The f in f-stop is the focal length of the lens. The focal length of the lens divided by the diameter of the aperture is the f-stop. It is also called an f-number. When it is written f/8, this means the aperture diameter is 1/8th the focal length. f/8 on a 45mm lens means that the diameter of the aperture is 45/8, or 5.6mm.

These ratios allow us to use the same number series for all lenses. f/8 on a 45mm lens lets in exactly the same amount of light as f/8 on a 100mm lens. However it is important to note that the diameter of the aperture of these two lenses at these settings is very different, therefore aperture and f-stop are not the same thing.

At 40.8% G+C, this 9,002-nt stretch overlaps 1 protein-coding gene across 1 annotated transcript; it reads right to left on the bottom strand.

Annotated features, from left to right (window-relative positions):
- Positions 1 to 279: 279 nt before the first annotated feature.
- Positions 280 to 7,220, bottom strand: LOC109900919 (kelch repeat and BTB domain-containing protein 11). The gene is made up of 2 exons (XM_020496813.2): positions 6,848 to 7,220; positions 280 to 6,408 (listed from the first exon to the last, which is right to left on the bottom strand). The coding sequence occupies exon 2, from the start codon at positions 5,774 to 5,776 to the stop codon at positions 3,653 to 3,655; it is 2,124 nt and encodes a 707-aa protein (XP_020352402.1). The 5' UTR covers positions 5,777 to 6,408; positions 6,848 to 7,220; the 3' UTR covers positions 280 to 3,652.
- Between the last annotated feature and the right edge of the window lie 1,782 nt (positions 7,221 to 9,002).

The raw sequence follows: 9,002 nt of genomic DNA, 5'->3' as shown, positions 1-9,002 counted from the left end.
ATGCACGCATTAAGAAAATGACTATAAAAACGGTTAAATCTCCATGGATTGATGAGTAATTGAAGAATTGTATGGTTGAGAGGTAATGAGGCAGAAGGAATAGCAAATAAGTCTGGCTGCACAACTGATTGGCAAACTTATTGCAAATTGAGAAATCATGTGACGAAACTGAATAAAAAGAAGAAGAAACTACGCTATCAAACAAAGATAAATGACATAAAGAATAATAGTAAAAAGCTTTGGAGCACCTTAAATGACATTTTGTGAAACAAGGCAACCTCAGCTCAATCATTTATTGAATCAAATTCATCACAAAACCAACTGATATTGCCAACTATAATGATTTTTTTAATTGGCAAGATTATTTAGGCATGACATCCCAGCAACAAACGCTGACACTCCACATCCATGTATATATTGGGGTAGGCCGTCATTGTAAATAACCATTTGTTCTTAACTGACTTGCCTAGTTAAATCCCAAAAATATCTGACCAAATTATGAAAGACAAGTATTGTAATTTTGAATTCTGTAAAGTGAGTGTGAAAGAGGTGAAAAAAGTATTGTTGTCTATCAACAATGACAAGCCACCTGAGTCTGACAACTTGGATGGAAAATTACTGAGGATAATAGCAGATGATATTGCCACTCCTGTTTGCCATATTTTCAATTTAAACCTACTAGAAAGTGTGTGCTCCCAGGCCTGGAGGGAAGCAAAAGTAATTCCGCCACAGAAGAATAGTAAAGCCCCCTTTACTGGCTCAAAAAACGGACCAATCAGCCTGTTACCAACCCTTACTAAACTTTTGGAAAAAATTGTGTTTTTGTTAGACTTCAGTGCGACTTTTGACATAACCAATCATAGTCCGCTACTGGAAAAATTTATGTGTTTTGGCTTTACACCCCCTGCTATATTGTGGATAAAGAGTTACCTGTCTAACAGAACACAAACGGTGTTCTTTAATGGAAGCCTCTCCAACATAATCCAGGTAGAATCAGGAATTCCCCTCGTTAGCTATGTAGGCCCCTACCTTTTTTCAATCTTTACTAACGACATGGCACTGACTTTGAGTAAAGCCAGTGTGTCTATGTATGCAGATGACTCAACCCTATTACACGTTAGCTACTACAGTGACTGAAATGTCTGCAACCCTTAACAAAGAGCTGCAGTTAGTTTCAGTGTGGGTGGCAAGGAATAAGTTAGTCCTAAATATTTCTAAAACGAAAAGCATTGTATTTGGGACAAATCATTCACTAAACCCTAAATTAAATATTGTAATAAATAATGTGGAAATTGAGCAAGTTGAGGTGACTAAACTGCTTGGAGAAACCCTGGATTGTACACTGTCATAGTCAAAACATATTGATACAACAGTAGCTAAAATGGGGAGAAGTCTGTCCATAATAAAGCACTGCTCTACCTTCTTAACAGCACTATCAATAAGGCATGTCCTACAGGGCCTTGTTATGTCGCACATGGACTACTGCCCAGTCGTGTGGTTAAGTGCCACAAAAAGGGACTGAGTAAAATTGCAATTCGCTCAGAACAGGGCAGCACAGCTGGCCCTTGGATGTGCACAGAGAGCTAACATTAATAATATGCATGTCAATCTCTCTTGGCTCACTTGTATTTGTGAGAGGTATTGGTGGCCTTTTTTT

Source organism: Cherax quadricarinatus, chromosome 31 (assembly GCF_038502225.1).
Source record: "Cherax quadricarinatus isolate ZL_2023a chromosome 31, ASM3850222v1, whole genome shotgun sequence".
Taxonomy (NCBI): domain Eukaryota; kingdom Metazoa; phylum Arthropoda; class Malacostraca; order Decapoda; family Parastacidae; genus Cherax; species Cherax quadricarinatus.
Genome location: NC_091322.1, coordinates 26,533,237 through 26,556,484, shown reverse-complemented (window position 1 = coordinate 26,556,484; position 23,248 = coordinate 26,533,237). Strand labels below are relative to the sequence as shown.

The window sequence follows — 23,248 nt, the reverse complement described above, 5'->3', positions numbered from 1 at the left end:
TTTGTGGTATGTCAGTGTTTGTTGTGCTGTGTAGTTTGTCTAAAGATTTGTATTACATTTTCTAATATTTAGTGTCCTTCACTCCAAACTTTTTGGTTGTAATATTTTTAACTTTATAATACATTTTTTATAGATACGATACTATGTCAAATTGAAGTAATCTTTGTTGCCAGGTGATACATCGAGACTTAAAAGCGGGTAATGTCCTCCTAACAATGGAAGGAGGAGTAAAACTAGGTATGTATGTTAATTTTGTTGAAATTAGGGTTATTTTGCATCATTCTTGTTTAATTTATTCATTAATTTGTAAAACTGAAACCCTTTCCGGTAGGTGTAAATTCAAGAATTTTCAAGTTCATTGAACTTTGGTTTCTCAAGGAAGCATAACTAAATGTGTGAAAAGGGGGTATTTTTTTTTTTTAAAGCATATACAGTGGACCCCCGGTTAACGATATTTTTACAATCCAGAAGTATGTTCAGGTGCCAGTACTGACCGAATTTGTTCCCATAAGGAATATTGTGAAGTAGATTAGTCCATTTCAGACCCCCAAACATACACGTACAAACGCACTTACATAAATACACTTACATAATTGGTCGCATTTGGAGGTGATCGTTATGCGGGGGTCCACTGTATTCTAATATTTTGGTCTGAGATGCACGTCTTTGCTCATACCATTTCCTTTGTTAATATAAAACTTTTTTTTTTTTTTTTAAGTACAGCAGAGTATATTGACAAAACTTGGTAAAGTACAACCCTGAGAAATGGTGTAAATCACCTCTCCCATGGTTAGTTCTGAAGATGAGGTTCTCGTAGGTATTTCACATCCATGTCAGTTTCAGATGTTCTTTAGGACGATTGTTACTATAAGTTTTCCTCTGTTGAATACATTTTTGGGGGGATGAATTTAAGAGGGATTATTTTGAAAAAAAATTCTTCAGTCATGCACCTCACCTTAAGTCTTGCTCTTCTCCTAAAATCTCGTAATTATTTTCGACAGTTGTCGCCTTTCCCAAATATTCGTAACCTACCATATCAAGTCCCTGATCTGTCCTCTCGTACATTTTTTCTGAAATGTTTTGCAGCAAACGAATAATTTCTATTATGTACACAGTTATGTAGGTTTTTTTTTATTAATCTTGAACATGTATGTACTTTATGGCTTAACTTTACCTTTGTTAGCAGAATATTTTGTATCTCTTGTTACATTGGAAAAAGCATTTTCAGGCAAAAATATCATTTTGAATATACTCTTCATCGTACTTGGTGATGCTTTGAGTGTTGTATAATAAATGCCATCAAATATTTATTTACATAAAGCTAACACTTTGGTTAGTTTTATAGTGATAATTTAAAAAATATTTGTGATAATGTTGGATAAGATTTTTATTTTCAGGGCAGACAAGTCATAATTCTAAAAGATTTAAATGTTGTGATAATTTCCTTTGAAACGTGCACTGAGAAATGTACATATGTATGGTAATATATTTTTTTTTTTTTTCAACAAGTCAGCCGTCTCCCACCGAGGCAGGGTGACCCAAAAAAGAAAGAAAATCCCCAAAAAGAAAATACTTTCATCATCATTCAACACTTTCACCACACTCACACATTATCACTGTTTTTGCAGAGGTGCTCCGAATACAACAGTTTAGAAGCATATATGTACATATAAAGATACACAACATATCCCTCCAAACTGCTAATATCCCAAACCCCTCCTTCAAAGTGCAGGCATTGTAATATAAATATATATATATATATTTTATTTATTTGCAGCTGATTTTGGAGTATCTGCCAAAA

The amount of light let through the aperture
does not depend on the diameter but the area of the aperture.

Typical f-stop scale:
2   2.8   4   5.6   8   11   16   22
Although these numbers may seem irregular, each of the numbers in this sequence (each stop) represents a halving to the right, or doubling to the left, of the aperture area and therefore the amount of light from its immediate neighbour.
NB. The smaller the number the bigger the aperture and vice versa.